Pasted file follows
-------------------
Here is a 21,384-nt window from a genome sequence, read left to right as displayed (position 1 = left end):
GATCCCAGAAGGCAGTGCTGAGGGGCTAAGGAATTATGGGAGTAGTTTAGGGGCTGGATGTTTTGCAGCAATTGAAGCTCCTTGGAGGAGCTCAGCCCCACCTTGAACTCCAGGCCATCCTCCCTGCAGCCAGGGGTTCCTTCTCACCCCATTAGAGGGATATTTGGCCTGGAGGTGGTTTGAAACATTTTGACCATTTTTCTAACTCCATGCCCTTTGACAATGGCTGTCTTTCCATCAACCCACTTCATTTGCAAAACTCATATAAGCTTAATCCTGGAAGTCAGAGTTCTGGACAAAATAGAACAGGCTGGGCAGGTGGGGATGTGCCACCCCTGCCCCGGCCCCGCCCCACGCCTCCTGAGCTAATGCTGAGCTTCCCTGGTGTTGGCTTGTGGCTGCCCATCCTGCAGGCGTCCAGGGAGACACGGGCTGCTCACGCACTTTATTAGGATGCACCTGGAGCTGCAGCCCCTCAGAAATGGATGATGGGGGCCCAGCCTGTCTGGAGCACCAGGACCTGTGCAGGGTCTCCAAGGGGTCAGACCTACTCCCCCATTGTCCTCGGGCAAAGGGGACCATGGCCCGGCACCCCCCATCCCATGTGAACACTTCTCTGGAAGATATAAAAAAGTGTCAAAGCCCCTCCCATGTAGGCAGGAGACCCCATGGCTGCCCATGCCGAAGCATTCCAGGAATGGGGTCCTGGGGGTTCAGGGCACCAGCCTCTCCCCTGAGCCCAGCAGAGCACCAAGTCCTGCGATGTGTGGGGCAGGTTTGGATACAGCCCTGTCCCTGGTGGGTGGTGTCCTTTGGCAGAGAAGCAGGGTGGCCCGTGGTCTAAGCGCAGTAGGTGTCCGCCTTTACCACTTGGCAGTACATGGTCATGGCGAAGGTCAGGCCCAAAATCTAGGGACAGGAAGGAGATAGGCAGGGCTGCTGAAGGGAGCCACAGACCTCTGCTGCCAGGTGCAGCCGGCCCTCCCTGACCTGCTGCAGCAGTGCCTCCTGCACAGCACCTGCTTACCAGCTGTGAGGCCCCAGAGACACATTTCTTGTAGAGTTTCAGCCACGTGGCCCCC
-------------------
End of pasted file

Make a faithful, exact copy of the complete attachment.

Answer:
Here is a 21,384-nt window from a genome sequence, read left to right as displayed (position 1 = left end):
GATCCCAGAAGGCAGTGCTGAGGGGCTAAGGAATTATGGGAGTAGTTTAGGGGCTGGATGTTTTGCAGCAATTGAAGCTCCTTGGAGGAGCTCAGCCCCACCTTGAACTCCAGGCCATCCTCCCTGCAGCCAGGGGTTCCTTCTCACCCCATTAGAGGGATATTTGGCCTGGAGGTGGTTTGAAACATTTTGACCATTTTTCTAACTCCATGCCCTTTGACAATGGCTGTCTTTCCATCAACCCACTTCATTTGCAAAACTCATATAAGCTTAATCCTGGAAGTCAGAGTTCTGGACAAAATAGAACAGGCTGGGCAGGTGGGGATGTGCCACCCCTGCCCCGGCCCCGCCCCACGCCTCCTGAGCTAATGCTGAGCTTCCCTGGTGTTGGCTTGTGGCTGCCCATCCTGCAGGCGTCCAGGGAGACACGGGCTGCTCACGCACTTTATTAGGATGCACCTGGAGCTGCAGCCCCTCAGAAATGGATGATGGGGGCCCAGCCTGTCTGGAGCACCAGGACCTGTGCAGGGTCTCCAAGGGGTCAGACCTACTCCCCCATTGTCCTCGGGCAAAGGGGACCATGGCCCGGCACCCCCCATCCCATGTGAACACTTCTCTGGAAGATATAAAAAAGTGTCAAAGCCCCTCCCATGTAGGCAGGAGACCCCATGGCTGCCCATGCCGAAGCATTCCAGGAATGGGGTCCTGGGGGTTCAGGGCACCAGCCTCTCCCCTGAGCCCAGCAGAGCACCAAGTCCTGCGATGTGTGGGGCAGGTTTGGATACAGCCCTGTCCCTGGTGGGTGGTGTCCTTTGGCAGAGAAGCAGGGTGGCCCGTGGTCTAAGCGCAGTAGGTGTCCGCCTTTACCACTTGGCAGTACATGGTCATGGCGAAGGTCAGGCCCAAAATCTAGGGACAGGAAGGAGATAGGCAGGGCTGCTGAAGGGAGCCACAGACCTCTGCTGCCAGGTGCAGCCGGCCCTCCCTGACCTGCTGCAGCAGTGCCTCCTGCACAGCACCTGCTTACCAGCTGTGAGGCCCCAGAGACACATTTCTTGTAGAGTTTCAGCCACGTGGCCCCC